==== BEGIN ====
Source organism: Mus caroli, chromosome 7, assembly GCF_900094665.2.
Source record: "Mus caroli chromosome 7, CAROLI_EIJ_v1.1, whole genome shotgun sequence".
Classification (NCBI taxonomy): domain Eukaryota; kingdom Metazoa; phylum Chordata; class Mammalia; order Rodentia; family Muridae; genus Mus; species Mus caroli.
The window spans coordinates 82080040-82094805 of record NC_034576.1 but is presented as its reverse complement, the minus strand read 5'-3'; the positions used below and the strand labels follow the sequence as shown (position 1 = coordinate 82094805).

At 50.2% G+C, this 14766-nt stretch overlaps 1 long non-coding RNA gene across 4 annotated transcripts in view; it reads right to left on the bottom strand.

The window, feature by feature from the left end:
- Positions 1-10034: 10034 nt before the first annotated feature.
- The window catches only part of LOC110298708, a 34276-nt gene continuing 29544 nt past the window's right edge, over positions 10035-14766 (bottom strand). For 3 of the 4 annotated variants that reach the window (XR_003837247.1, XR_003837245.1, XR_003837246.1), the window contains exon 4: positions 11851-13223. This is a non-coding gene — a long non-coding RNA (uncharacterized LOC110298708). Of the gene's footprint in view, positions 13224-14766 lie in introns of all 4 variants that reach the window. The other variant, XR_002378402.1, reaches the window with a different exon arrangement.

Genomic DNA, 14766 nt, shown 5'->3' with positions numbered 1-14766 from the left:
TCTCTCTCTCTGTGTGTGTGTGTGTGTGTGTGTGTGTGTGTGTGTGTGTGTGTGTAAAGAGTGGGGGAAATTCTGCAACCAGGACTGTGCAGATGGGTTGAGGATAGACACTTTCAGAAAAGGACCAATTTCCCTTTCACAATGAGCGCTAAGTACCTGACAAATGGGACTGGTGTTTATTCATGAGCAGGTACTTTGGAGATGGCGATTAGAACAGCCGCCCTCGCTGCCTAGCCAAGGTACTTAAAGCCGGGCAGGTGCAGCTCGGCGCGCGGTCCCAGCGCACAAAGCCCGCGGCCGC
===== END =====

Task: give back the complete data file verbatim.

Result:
Source organism: Mus caroli, chromosome 7, assembly GCF_900094665.2.
Source record: "Mus caroli chromosome 7, CAROLI_EIJ_v1.1, whole genome shotgun sequence".
Classification (NCBI taxonomy): domain Eukaryota; kingdom Metazoa; phylum Chordata; class Mammalia; order Rodentia; family Muridae; genus Mus; species Mus caroli.
The window spans coordinates 82080040-82094805 of record NC_034576.1 but is presented as its reverse complement, the minus strand read 5'-3'; the positions used below and the strand labels follow the sequence as shown (position 1 = coordinate 82094805).

At 50.2% G+C, this 14766-nt stretch overlaps 1 long non-coding RNA gene across 4 annotated transcripts in view; it reads right to left on the bottom strand.

The window, feature by feature from the left end:
- Positions 1-10034: 10034 nt before the first annotated feature.
- The window catches only part of LOC110298708, a 34276-nt gene continuing 29544 nt past the window's right edge, over positions 10035-14766 (bottom strand). For 3 of the 4 annotated variants that reach the window (XR_003837247.1, XR_003837245.1, XR_003837246.1), the window contains exon 4: positions 11851-13223. This is a non-coding gene — a long non-coding RNA (uncharacterized LOC110298708). Of the gene's footprint in view, positions 13224-14766 lie in introns of all 4 variants that reach the window. The other variant, XR_002378402.1, reaches the window with a different exon arrangement.

Genomic DNA, 14766 nt, shown 5'->3' with positions numbered 1-14766 from the left:
TCTCTCTCTCTGTGTGTGTGTGTGTGTGTGTGTGTGTGTGTGTGTGTGTGTGTGTAAAGAGTGGGGGAAATTCTGCAACCAGGACTGTGCAGATGGGTTGAGGATAGACACTTTCAGAAAAGGACCAATTTCCCTTTCACAATGAGCGCTAAGTACCTGACAAATGGGACTGGTGTTTATTCATGAGCAGGTACTTTGGAGATGGCGATTAGAACAGCCGCCCTCGCTGCCTAGCCAAGGTACTTAAAGCCGGGCAGGTGCAGCTCGGCGCGCGGTCCCAGCGCACAAAGCCCGCGGCCGC